"Effective warning systems save lives. Sadly, many regions of the country lack fast and effective ones beyond cellphone alerts," said May. "However, we know from experience that in most extreme climate events cellular service fails, land lines go down and power goes out. Getting warnings to all affected individuals is challenging but critical."
A low-tech solution could include clear and simple siren patterns of alerts for different events – shelter in place (flooding) to take cover below ground, tornado, move to higher ground tsunami, evacuate wildfire, and so on. They would require extensive public education efforts as to what the different siren signals (long blares, short blasts etc) mean and how to react quickly to them. Work to develop these clear signals and low tech warnings should begin immediately and should be in the hands of the proposed Taskforce.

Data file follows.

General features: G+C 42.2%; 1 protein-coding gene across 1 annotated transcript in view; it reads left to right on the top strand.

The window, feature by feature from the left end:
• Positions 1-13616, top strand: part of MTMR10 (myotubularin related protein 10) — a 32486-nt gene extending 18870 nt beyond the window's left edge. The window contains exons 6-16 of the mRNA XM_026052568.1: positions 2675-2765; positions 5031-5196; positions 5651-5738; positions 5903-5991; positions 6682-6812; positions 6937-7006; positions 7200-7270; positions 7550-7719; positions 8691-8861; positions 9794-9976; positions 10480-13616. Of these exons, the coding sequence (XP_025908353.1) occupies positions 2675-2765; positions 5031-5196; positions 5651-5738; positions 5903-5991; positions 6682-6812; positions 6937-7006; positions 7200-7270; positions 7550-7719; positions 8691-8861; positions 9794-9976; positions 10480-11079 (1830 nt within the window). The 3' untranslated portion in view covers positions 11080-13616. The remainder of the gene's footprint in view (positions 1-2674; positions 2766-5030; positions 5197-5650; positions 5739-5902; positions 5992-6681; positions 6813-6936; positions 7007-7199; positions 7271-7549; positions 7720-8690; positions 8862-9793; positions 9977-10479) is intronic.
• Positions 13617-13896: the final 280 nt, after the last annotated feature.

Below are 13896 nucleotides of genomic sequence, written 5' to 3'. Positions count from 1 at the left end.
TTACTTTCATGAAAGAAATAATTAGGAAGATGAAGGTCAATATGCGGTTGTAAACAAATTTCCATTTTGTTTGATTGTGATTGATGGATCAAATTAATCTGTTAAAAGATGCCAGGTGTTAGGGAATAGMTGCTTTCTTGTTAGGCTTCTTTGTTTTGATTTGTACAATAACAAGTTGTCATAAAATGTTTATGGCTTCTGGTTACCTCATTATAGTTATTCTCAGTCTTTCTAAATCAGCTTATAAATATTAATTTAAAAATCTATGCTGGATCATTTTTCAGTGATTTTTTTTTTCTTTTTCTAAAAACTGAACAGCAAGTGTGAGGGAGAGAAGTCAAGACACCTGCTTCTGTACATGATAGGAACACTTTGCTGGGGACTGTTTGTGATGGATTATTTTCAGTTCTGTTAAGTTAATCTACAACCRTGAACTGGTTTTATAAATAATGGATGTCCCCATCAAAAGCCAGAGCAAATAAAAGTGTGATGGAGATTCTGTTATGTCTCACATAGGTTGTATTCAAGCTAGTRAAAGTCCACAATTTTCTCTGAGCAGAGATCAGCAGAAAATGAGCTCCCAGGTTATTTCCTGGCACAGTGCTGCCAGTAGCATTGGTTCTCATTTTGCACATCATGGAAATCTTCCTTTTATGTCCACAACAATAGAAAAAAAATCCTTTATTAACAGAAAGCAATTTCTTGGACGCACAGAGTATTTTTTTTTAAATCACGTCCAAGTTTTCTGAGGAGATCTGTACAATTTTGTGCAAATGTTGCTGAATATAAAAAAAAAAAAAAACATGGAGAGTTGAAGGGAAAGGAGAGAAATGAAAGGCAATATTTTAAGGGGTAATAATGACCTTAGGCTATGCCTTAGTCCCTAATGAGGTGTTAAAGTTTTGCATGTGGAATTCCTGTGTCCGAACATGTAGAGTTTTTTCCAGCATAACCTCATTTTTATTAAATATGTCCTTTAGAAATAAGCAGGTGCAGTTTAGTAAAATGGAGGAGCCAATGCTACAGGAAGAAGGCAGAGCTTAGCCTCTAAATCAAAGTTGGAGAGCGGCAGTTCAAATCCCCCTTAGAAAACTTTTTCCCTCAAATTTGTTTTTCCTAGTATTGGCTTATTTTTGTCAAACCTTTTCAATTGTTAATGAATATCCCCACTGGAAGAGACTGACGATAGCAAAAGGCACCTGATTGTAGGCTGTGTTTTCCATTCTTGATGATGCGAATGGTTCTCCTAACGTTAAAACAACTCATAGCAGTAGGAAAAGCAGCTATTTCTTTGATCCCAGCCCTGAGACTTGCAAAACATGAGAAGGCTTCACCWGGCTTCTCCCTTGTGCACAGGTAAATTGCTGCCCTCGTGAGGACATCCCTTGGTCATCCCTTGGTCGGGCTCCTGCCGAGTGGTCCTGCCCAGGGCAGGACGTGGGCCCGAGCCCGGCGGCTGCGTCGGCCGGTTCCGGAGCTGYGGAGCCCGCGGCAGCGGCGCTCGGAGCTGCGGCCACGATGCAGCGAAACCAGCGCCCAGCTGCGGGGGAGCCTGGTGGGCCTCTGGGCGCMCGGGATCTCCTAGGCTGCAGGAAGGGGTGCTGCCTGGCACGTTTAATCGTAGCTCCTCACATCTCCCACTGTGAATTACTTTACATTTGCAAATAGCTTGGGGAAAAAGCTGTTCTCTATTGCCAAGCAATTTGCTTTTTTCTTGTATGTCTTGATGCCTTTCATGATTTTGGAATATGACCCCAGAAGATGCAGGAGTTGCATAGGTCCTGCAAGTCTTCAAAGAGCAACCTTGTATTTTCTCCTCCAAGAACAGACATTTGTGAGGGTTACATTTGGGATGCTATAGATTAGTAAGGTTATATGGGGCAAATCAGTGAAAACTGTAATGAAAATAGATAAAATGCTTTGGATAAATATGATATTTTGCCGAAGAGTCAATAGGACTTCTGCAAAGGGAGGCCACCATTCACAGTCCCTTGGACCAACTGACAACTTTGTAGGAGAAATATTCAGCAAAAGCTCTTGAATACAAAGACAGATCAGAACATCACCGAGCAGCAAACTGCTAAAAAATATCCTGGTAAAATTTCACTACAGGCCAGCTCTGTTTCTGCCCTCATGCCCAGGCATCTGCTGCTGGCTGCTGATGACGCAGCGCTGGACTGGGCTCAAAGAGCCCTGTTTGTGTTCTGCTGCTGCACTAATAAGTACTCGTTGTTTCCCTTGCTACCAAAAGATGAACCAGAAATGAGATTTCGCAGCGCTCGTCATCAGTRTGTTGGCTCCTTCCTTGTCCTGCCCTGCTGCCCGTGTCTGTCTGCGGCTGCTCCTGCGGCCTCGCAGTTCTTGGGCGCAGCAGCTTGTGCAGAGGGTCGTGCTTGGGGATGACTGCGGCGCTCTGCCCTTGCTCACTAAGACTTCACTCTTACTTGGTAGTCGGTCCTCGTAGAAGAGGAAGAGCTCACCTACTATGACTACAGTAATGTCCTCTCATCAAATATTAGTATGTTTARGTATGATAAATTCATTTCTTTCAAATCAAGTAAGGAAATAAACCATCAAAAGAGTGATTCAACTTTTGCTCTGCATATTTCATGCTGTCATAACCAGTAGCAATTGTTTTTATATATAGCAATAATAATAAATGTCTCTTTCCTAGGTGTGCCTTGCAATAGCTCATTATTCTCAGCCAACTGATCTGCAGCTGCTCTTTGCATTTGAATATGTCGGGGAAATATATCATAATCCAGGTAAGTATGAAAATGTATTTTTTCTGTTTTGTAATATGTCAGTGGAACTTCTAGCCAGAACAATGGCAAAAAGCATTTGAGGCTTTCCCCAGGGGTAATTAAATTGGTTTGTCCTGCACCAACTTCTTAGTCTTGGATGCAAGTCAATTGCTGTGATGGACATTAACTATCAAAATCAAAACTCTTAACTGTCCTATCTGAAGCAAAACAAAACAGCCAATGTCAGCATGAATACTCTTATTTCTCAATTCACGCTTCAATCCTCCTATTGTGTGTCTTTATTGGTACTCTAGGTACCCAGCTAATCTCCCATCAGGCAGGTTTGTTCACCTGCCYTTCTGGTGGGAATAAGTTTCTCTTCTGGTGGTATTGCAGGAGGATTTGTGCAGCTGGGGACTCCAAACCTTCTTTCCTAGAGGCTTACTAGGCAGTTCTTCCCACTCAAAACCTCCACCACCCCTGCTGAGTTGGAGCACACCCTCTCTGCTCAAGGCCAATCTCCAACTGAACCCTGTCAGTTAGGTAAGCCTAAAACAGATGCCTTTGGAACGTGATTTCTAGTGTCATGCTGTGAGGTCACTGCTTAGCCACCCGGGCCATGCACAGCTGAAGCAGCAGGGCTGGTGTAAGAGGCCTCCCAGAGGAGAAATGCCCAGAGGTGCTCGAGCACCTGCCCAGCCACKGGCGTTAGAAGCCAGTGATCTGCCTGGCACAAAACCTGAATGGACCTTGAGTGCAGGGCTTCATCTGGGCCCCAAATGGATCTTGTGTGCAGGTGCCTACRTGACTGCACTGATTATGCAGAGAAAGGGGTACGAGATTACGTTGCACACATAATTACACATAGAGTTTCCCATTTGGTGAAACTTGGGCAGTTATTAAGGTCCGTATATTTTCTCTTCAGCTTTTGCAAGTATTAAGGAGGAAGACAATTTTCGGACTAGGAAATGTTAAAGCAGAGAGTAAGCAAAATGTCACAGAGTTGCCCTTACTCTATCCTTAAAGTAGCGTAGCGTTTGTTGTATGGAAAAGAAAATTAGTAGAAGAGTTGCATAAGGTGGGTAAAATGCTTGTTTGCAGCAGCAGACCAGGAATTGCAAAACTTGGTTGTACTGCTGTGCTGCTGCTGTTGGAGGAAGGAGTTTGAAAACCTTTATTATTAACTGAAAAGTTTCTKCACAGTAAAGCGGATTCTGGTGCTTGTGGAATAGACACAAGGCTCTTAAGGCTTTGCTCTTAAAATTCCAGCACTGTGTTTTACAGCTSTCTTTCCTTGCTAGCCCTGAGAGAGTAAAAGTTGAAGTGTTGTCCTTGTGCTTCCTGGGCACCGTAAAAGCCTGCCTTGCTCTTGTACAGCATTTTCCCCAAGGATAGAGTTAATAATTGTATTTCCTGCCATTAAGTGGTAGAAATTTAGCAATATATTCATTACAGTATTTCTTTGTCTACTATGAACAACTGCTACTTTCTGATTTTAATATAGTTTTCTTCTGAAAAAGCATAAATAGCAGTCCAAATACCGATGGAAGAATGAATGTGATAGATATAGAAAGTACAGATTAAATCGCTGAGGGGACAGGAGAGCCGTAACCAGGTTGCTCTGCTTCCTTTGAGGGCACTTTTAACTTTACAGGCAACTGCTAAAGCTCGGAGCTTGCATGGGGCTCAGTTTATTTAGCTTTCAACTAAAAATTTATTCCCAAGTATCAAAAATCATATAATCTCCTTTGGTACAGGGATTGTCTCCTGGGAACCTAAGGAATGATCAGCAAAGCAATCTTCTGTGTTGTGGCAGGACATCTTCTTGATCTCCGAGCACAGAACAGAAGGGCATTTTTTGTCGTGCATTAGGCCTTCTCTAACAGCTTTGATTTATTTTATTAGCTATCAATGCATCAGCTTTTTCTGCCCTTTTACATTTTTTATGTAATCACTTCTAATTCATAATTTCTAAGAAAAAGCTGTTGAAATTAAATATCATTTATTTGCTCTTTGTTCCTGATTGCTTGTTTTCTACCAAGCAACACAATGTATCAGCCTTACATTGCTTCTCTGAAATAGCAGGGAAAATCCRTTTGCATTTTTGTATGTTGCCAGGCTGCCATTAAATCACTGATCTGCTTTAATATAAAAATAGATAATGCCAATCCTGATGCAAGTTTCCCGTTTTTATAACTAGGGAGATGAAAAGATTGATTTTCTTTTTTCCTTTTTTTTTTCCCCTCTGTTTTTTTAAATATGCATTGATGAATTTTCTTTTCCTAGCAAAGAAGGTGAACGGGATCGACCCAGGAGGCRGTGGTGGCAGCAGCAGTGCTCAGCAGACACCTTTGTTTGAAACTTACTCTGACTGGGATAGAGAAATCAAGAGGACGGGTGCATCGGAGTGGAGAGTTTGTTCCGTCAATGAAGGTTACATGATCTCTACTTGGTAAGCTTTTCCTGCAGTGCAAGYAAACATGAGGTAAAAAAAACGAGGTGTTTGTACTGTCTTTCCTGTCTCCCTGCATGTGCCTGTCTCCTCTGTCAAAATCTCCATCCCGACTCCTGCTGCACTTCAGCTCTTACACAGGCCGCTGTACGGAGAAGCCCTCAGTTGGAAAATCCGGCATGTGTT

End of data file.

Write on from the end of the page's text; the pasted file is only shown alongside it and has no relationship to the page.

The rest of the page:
We should amplify the role of amateur radio (ham radio operators) as public reliance on hand cranked radios is far better planning for multiple kinds of life threatening emergencies. Besides these signal systems, provision of research into a better understanding of climate extremes will help improve forecasting climate extremes with greater precision while increasing lead times to plan.
Other adaptation measures